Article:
Harbison published the findings of his vast collection and research. When Vanderbilt died, his widow, Edith, donated Harbison’s plant collection to the National Herbarium in Washington, D.C. Then, in 1905, Harbison began two decades of work for Harvard University as a field botanist for Arnold Arboretum. He traveled extensively between 1905 and 1926, preparing a manual on trees.

In addition, Harbison was a consultant to the federal government on national forests, a promoter of the Great Smoky Mountains National Park, and a landscape architect. He had a farm in Highlands, where he hosted field experiments with apples and other crops. Plus, he taught.

In 1933 he laid the groundwork for an herbarium at the University of North Carolina, and the following year, he was named curator of the herbarium and kept the position until his death. He is buried in Highlands.

Harbison’s marker is located at US 64 (North Fourth Street) in Highlands. The marker reads: “Botanist and educator. Pioneer in the study of flora, southeastern U.S. Highlands his base after 1886; taught here.”

Botanists André Michaux and Thomas Harbison both have historial markers in Highlands.

Today, botany specialists give free-to-the-public talks at Western North Carolina libraries and community centers. A Western Carolina Botanical Club’s ( mission is  “… to identify and study native plants and their habitats and to advocate the protection of biodiversity in our natural world.” The group’s main activities include weekly field trips (twice-weekly in April and May), informative indoor winter programs and occasional overnight trips to significant botanical areas, and workshops. The club also organizes community service projects and maintains a database of Southern Appalachian biota.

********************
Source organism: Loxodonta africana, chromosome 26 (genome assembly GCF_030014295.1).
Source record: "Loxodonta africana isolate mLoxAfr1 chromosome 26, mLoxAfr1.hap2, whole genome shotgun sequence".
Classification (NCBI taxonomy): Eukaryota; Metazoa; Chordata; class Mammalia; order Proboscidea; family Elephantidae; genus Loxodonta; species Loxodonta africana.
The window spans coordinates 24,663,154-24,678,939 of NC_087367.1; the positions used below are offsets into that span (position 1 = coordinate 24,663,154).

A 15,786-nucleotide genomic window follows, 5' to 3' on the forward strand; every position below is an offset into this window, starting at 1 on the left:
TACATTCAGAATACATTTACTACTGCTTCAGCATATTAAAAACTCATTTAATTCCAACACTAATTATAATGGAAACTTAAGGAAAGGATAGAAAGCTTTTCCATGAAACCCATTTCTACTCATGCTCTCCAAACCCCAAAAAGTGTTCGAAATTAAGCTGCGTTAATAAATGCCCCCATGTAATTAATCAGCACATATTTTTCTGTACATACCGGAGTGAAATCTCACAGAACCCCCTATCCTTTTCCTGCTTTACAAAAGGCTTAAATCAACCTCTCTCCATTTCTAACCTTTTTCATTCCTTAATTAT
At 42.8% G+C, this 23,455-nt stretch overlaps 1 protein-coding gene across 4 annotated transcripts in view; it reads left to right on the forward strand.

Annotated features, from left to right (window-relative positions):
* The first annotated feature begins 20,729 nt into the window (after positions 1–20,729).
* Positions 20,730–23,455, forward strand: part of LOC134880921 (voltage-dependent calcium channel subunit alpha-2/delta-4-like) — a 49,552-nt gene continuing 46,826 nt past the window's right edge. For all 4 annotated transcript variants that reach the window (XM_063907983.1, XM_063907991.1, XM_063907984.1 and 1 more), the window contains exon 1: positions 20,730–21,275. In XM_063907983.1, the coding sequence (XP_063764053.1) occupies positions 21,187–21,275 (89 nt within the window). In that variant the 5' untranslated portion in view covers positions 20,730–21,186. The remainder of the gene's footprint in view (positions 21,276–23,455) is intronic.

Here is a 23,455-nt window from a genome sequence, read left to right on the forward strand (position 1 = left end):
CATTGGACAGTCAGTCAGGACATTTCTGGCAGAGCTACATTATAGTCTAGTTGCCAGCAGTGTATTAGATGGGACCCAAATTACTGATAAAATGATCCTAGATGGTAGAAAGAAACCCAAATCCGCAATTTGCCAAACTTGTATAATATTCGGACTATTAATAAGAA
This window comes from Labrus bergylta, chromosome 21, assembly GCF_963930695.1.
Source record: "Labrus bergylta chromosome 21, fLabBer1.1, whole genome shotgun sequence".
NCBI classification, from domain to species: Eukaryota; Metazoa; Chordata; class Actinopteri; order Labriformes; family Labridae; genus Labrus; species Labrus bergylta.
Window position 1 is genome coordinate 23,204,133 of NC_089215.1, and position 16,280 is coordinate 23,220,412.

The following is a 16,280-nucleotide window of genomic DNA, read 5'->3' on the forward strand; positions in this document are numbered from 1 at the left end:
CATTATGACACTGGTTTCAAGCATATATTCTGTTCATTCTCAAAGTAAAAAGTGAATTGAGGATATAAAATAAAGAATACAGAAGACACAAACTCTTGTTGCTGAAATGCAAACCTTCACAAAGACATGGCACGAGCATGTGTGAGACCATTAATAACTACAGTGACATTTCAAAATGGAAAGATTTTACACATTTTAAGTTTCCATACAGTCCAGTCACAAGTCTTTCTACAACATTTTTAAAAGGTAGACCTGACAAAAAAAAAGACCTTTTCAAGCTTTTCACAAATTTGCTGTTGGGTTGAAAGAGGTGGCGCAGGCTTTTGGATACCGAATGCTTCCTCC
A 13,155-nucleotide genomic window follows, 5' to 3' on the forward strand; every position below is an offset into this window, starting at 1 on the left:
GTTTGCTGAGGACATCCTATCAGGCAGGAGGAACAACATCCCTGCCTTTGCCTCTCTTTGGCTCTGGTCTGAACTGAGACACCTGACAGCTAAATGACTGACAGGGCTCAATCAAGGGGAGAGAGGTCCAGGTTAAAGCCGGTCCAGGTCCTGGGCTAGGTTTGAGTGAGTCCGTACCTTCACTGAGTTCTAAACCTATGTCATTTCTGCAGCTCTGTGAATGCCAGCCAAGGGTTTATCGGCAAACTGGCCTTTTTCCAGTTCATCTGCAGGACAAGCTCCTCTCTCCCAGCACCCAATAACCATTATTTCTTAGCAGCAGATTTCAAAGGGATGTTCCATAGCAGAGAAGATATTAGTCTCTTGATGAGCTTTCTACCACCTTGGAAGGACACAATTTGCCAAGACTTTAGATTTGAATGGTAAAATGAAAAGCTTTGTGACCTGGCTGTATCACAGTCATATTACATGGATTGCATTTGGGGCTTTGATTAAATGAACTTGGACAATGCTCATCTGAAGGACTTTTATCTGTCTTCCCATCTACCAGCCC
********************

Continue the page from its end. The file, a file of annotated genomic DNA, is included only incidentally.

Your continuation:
Also, just an hour away is The Botanical Gardens at Asheville, a facility with a schedule of lectures, events, and classes focusing on the area’s native plants. 

Sylva-based Dan Pittillo is a modern-day botanist whose expansive career involved teaching at Western Carolina University and continues in the study and observation of hundreds of native plants.

But there are also notable contemporary botanists whose life work may or may not one day warrant a historical marker. Dan Pittillo is one of those. Residing in Sylva, Pittillo grew up in Henderson County where his family farmed. He was fascinated with plants at an early age, even participating in high school in a UNC Chapel Hill lab and plant sample collecting project that eventually resulted in “The Manual of the Vascular Flora of the Carolinas.” 

Pittillo, now 80, shared how one of the professors involved with the project later sent him a thank you in the form of a different book, “Gray’s Manual of Botany,” that he inscribed to Pittillo as “future botanist.”

Pittillo continued his education with a master’s degree at the University of Kentucky and then a Ph.D. at the University of Georgia.

He married a botanist, Jean, who died in 2011, and he spent his career as a professor at Western Carolina University – from 1966 until his retirement in 2005 – teaching botany, plant ecology, and a natural history of the Southern Appalachia.  

Still today, his goal is to be in the field.

“I’m always looking for new plants,” he said, explaining that he has been working on a book of his findings and observations that he hopes will be out no later than 2021. “I just love to get out and see what I can find, and I’m always seeing new species that I haven’t seen before.” 

Pittillo continues to lead field trips for botanists and botany enthusiasts through the Southern Appalachian Plant Society and the Bartram Trail Society, which he helped found in 1977.